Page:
The guy asked for help, so give it to the mm - it isn't that difficult to screw the the spring adjuster and get it accurate.
When the person has learnt a heap about suspension they'll start adjusting further.
Oh, and why is our bike suspension setup different to a mx or road bike ?..... Oh and don't worry about jetting, bar position, tyre air pressure, riding technique, etc....... it's only trials after all. Flipp'n heck.
O.K., I think I get your point (although you lost me on the last sentence), I'm yapping about "theory" and what this guy needs is information concerning "practice".
First, contact your dealer and get the actual suspension travel measurements, front and rear, for your particular make, year and model. Figuring a third of that is easy. It will also depend on the type of fork, so they are not all the same, for instance a TECH fork has about 165mm of travel and a 40mm Marzocchi has about 177mm of travel.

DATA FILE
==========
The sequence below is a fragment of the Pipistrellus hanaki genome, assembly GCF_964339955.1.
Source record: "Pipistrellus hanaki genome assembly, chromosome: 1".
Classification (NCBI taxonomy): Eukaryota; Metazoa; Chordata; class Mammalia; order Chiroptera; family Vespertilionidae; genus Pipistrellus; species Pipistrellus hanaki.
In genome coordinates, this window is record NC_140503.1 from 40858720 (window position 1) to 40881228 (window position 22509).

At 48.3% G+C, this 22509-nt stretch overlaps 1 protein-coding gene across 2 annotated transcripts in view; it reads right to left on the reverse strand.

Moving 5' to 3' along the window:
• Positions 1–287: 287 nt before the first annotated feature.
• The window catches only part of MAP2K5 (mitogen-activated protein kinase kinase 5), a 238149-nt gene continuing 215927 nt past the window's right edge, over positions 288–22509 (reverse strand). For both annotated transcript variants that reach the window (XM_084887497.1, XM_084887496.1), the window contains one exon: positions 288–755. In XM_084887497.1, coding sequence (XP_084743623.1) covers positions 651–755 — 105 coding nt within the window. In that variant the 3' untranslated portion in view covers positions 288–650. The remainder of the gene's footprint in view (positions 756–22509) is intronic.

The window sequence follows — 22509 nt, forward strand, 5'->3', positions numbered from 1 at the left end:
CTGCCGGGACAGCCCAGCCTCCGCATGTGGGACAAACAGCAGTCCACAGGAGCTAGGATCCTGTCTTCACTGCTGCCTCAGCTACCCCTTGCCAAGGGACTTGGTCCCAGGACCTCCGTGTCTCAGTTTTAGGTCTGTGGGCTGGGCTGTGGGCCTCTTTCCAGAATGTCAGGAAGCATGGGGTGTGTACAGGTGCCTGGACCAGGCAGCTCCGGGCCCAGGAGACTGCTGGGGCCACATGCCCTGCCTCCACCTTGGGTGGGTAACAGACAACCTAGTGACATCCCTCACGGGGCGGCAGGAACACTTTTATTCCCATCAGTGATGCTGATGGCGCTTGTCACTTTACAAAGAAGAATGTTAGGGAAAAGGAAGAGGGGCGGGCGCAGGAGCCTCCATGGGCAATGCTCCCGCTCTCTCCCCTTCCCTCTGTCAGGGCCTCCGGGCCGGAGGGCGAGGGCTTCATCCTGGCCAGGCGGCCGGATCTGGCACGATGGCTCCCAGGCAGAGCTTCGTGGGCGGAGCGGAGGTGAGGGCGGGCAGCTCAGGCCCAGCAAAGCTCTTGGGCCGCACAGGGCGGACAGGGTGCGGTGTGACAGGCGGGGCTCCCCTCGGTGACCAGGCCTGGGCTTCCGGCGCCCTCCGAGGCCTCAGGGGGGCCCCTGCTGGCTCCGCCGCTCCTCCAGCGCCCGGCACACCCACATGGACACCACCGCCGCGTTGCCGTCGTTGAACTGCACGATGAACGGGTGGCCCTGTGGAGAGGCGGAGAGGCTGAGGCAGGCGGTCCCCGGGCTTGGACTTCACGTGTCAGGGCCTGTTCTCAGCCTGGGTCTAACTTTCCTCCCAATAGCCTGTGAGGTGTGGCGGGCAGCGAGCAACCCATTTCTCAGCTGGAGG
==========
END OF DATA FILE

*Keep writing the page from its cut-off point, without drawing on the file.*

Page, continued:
Measuring the fork setting is fairly straight-forward (measure on the tube) but rear setting is a little tricky. The rear wheel does not move straight up and down, it moves in an arc around the axle pivot, so you measure from the center of the rear axle to a point, maybe 4-5" forward of straight up on the fender (the measuring tape is canted forward at the top), which will give a little more accurate measurement.
When you measure sag on a RR or MX bike, it's usually butt-in-the-saddle. A Trials bike does not have a "saddle" per se, and I like to set sag with the rider standing up and placing enough weight on the bars to mimic the approximate stance he/she would use riding (if you don't weight the bars, the front will probably be closer to 1/5th travel). If the sag is close, the bike will lower and raise front/back equally when the rider bounces, also placing weight on the bars in the process.
Does that help a little?